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Seagate deal reflects storage industry's idiosyncracies

The convoluted business deal that will turn the hard disk maker into a private company again is just another chapter in the bizarre history of the hard disk business.

The convoluted business deal that will turn hard disk maker Seagate Technology into a private company again is just another chapter in the bizarre history of the hard disk business.

Hundreds of millions of hard disks leave factories every year. These data storage units sit inside every desktop computer and most servers and are an essential element for the increasingly important storage-specific products sold by EMC, Network Appliance, IBM, Sun Microsystems, Hewlett-Packard and others. But the rising importance of disk technology hasn't meant rising profits.

"It's been a topsy-turvy world

Seagate's ups and downs
in the rigid disk drive industry," said Dataquest analyst John Monroe. "You have unbelievable operational efficiencies, staggering technological advancements and either paltry profits or inordinate losses."

Seagate today was bought in a complex deal that will turn over its hard disk, tape drive and other storage operations to a group of investors, while the rest of the company's assets go to software developer Veritas. Under the transaction, Seagate's storage business will change from a publicly held company to a private entity. (See related story)

The unusual deal is a fitting installment in the company's roller-coaster history, which has been influenced by its founder and former chief executive, Al Shugart, who was ousted by the Seagate board in July 1998.

Seagate is one of Silicon Valley's oldest companies. Founded in 1979 by Shugart and others, the Scotts Valley, Calif., firm became one of the key suppliers of hard drives for IBM PCs and quickly exploited its pioneer status to land contracts with several other PC makers. Despite a near-permanent price war, Seagate has remained in the top ranks of disk drive makers.

For years, the company's identity was shaped by the cantankerous Shugart. In a business populated by futurists and visionaries, Shugart came across as a meat-and-potatoes kind of guy out to deflate some of the pomposity surrounding technology.

Hawaiian shirts were his signature outfit, and he often was seen with a Marlboro Light in hand. In recent years, he ran his dog for Congress and sponsored a California ballot initiative that would allow citizens to vote for "none of the above."

After financial losses in 1998, Seagate asked Shugart to resign and took a charge of $8 million to $10 million to cover severance costs, according to SEC documents filed at the time.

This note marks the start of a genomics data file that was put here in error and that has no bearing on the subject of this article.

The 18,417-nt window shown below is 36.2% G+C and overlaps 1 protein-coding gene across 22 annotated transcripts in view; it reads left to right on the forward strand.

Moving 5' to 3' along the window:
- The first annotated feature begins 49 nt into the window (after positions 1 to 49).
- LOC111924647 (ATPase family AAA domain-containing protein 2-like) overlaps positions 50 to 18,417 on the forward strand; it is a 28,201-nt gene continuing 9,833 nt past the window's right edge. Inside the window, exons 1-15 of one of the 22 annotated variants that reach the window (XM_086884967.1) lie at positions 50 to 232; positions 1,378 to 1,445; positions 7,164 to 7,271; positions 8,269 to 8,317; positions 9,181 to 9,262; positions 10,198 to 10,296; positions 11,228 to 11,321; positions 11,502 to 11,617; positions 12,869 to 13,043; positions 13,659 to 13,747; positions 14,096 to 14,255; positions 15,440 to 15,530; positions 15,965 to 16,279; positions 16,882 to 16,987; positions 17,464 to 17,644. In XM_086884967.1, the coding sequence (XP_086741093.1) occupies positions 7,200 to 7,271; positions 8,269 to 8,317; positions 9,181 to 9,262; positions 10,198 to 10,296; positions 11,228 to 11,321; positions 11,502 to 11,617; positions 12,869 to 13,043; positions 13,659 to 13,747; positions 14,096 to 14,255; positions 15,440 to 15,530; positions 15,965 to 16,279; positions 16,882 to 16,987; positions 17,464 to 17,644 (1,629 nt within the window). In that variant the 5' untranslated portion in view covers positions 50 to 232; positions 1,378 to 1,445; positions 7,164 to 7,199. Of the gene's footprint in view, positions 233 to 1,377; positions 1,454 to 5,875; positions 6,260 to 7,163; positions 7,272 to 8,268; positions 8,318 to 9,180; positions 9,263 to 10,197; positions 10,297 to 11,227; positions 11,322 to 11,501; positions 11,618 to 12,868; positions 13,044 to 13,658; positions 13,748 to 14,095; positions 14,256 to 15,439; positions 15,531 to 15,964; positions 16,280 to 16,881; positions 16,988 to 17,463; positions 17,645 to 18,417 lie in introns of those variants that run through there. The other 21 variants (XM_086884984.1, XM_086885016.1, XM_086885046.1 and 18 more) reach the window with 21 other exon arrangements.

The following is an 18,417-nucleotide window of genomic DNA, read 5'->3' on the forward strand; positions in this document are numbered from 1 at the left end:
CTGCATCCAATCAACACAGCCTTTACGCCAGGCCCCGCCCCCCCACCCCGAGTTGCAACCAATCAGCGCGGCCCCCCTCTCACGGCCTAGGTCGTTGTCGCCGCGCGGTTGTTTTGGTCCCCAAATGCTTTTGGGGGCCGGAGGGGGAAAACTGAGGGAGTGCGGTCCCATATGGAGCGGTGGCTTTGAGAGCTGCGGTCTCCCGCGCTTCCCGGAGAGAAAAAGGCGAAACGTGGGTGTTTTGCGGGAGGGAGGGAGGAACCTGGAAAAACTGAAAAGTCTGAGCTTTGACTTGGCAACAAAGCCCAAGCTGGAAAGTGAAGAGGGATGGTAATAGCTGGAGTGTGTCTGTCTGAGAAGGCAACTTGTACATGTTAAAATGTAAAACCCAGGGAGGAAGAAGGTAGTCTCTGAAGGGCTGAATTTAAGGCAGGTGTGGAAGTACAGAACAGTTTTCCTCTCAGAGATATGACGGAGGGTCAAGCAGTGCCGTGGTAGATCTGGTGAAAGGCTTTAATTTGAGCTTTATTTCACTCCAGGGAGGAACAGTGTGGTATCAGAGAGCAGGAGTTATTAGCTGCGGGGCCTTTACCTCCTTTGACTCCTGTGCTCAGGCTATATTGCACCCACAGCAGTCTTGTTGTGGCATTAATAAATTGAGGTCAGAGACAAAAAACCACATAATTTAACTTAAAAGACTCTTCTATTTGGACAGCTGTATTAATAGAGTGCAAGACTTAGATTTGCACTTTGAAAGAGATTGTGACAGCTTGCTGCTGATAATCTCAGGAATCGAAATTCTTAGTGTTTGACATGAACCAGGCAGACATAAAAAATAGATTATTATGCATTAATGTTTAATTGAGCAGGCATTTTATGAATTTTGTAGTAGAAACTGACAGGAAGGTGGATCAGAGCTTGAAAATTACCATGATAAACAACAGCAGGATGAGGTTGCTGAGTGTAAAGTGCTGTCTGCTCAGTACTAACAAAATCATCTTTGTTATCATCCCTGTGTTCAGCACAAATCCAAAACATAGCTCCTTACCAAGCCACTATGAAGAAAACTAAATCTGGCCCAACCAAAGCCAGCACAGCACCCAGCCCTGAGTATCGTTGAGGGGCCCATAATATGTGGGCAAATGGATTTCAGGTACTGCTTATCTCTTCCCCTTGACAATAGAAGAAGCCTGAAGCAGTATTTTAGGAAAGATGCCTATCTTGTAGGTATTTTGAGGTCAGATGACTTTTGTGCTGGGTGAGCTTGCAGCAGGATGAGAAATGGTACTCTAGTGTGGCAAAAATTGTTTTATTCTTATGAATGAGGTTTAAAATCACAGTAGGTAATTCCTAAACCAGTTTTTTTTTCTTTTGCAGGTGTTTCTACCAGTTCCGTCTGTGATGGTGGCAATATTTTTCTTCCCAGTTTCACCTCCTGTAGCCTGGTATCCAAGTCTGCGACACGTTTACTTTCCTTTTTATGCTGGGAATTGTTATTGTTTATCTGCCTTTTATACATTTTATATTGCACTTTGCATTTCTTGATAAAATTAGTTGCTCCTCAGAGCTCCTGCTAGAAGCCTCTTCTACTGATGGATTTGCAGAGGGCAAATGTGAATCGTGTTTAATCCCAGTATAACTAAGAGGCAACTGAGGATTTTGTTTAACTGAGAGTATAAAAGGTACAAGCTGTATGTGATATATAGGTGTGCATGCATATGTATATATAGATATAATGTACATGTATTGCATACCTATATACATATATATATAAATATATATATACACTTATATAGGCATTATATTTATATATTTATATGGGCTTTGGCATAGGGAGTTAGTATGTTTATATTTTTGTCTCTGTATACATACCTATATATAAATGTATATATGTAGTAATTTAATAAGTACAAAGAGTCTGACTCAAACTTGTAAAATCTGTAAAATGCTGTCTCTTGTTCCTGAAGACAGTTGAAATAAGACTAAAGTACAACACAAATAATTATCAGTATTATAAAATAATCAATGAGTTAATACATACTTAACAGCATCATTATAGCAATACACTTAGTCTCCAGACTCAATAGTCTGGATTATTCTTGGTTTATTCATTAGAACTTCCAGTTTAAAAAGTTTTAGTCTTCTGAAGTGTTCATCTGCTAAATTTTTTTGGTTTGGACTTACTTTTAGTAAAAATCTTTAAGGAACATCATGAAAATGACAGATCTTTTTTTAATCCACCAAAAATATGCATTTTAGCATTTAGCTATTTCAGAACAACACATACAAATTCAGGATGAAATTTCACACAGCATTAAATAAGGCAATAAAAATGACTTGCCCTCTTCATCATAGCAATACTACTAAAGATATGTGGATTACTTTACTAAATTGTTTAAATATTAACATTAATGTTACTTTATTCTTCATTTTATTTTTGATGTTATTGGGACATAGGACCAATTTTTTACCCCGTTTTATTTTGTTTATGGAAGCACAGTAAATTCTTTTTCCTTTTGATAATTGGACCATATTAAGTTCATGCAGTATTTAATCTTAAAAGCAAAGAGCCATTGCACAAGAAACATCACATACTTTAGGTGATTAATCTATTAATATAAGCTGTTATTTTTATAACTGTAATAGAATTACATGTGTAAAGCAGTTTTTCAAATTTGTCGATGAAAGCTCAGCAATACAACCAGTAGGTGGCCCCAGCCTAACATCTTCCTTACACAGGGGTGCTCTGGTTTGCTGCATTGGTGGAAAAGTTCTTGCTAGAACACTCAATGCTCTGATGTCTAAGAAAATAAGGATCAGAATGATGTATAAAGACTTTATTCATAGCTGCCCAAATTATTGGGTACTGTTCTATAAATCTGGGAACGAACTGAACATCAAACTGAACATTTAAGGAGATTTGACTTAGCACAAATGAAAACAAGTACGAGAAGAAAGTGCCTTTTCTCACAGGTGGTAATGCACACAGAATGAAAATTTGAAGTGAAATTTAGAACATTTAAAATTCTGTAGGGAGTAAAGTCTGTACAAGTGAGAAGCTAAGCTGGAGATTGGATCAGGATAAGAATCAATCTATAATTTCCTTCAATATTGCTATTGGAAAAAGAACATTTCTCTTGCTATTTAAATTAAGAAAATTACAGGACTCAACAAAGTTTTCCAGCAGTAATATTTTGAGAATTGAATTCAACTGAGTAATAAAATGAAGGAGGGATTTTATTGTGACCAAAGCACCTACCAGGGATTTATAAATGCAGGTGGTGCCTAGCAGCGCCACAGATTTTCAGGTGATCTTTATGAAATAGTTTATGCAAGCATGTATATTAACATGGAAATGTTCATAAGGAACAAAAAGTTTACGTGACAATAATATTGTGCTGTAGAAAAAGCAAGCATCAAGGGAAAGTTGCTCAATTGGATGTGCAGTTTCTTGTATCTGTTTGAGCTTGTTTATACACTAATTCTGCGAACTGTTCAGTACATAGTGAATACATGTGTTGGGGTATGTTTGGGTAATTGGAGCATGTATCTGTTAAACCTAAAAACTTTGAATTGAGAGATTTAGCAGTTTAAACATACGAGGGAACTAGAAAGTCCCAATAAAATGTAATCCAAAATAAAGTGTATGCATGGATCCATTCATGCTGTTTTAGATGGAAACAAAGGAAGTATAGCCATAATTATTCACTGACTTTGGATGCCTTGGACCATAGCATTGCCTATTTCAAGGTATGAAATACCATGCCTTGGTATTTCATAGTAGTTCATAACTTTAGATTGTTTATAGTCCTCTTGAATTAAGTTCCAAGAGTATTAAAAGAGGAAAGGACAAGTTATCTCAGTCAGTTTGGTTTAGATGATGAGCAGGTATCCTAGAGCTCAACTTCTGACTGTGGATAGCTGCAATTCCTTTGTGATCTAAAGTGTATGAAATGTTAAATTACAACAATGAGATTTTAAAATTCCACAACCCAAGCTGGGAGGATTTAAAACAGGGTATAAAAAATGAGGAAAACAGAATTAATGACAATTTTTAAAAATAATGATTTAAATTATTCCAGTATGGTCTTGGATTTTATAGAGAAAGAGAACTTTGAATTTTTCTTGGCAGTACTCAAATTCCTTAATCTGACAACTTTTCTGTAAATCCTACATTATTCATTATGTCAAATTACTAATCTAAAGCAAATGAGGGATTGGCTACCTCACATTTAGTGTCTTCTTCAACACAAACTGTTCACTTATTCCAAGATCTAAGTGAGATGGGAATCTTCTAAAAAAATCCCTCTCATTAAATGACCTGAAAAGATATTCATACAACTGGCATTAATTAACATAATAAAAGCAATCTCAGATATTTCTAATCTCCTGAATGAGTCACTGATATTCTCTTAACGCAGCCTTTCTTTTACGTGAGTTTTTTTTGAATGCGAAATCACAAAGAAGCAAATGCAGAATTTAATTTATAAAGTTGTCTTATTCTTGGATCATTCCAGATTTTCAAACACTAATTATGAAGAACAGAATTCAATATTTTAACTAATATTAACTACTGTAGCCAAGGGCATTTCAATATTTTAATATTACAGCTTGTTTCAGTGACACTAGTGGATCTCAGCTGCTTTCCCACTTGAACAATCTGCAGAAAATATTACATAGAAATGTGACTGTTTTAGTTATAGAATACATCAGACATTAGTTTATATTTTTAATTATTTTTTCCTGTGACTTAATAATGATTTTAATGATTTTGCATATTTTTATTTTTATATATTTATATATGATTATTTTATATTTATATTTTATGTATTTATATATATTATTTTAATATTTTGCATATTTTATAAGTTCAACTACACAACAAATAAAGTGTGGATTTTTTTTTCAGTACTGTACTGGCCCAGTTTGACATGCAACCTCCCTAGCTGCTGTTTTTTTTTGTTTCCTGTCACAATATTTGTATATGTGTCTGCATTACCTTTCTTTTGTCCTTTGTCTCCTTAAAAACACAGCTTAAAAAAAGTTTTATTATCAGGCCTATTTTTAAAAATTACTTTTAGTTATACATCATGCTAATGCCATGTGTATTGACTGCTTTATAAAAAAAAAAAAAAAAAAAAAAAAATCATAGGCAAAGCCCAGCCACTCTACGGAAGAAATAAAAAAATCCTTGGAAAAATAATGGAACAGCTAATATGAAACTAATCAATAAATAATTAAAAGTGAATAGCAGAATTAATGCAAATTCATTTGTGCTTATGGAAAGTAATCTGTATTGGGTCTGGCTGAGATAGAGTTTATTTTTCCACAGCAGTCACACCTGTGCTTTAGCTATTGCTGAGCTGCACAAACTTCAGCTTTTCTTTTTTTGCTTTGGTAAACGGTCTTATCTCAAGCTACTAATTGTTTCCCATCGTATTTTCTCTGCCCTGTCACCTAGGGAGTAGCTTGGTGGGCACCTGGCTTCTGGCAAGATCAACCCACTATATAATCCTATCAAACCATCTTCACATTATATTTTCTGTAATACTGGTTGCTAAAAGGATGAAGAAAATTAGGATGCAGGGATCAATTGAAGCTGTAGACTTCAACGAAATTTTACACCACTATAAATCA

Dataquest's Monroe had mourned the loss. "It's sad (and a measure of the mercilessness of Silicon Valley) to see a man of Shugart's stature being forced out of the company he founded," Monroe wrote. "His name is nearly synonymous with disk drives, and his career has been made of the stuff of legends...To the best of Dataquest's knowledge, no other Silicon Valley executive can stake a claim to such an extensive and influential tenure."

Shugart contemplated going into some form of public relations consulting after leaving Seagate but instead formed a venture capital group, Al Shugart International.

Some suggest that consolidation is the cure for the hard disk industry's woes. Fewer suppliers would mean more moderate competition and therefore higher profit margins, the argument goes. Not so, argues Monroe. Even with consolidation, consistent profits will remain tough to find.

First of all, supply and demand has been pretty well matched since the industry recovered from an unpleasant surplus in 1997. Second, consolidation has been proceeding rapidly.

In 1988, 62 companies sold 15.8 million hard disks, according to Dataquest's statistics. In 1993, the number of suppliers dropped to 22, but unit shipments rose to more than 50 million. In 1999, there were just 10 major suppliers that sold 174 million drives.

So why have revenues been weak despite the growing business? Essentially, disk makers have charged less and less per megabyte of storage capacity.

Statistics posted late last year from a study by Disk/Trend, a marketing analysis firm, bear out the harsh realities of the disk drive business. In 1998, revenues for the industry as a whole declined by 5.2 percent, although the number of units increased. Revenues grew in 1999 by an estimated 7.7 percent to about $32 billion, but revenue growth didn't keep up with unit growth of 16.1 percent.

"In 1988, the average price per megabyte for all hard disk drives was $11.54. In 1998, the average price had fallen to 4.3 cents, and the estimate for 1999 is 2.3 cents. By 2002, the overall average price per megabyte for all disk drives is projected to be 0.3 cents," the Desk/Trend study said.

To compensate, storage companies have been scrambling to expand into more profitable businesses than just selling hard drives. Typically, they have gone into selling storage software and special-purpose servers.

The strategy is no surprise. EMC is perhaps the best example of a company that makes a tidy profit by assembling disk drives in a fancy container with technical support and high-powered software.

A megabyte of EMC storage costs $20; a megabyte of Seagate storage costs a penny. "Where do you want to be on that value chain?" asked Monroe.

"It's a ferociously competitive industry, full of brilliant people, and it's somewhat unfortunate we haven't figured out a way to make more money," Monroe said. "There is no room for comfort at any level."

Despite the hardships, investors in a privately held Seagate should profit.

"Investors will make out well," said Paul Fox, an analyst with Banc of America Securities.

And despite Seagate's transformation into a private company, Fox said the company should not have trouble accessing capital if needed.